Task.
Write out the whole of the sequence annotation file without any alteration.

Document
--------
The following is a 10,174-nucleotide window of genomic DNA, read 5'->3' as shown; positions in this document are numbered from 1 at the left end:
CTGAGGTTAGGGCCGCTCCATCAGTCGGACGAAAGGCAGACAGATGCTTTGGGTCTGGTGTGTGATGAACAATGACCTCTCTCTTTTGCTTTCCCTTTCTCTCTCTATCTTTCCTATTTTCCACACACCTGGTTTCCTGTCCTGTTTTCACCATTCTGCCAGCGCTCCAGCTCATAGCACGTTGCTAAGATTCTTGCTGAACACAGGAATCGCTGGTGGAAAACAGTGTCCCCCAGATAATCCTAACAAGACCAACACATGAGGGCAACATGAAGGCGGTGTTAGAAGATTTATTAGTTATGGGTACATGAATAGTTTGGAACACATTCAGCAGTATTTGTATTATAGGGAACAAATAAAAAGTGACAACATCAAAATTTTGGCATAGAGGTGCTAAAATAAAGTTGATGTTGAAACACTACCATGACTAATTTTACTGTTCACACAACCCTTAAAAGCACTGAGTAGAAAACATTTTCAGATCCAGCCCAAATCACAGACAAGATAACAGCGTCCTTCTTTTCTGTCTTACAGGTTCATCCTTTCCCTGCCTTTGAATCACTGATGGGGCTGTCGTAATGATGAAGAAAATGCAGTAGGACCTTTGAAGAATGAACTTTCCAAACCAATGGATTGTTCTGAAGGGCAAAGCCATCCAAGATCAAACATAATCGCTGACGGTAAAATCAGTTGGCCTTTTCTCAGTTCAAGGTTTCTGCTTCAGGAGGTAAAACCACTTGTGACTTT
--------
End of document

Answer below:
The following is a 10,174-nucleotide window of genomic DNA, read 5'->3' as shown; positions in this document are numbered from 1 at the left end:
CTGAGGTTAGGGCCGCTCCATCAGTCGGACGAAAGGCAGACAGATGCTTTGGGTCTGGTGTGTGATGAACAATGACCTCTCTCTTTTGCTTTCCCTTTCTCTCTCTATCTTTCCTATTTTCCACACACCTGGTTTCCTGTCCTGTTTTCACCATTCTGCCAGCGCTCCAGCTCATAGCACGTTGCTAAGATTCTTGCTGAACACAGGAATCGCTGGTGGAAAACAGTGTCCCCCAGATAATCCTAACAAGACCAACACATGAGGGCAACATGAAGGCGGTGTTAGAAGATTTATTAGTTATGGGTACATGAATAGTTTGGAACACATTCAGCAGTATTTGTATTATAGGGAACAAATAAAAAGTGACAACATCAAAATTTTGGCATAGAGGTGCTAAAATAAAGTTGATGTTGAAACACTACCATGACTAATTTTACTGTTCACACAACCCTTAAAAGCACTGAGTAGAAAACATTTTCAGATCCAGCCCAAATCACAGACAAGATAACAGCGTCCTTCTTTTCTGTCTTACAGGTTCATCCTTTCCCTGCCTTTGAATCACTGATGGGGCTGTCGTAATGATGAAGAAAATGCAGTAGGACCTTTGAAGAATGAACTTTCCAAACCAATGGATTGTTCTGAAGGGCAAAGCCATCCAAGATCAAACATAATCGCTGACGGTAAAATCAGTTGGCCTTTTCTCAGTTCAAGGTTTCTGCTTCAGGAGGTAAAACCACTTGTGACTTT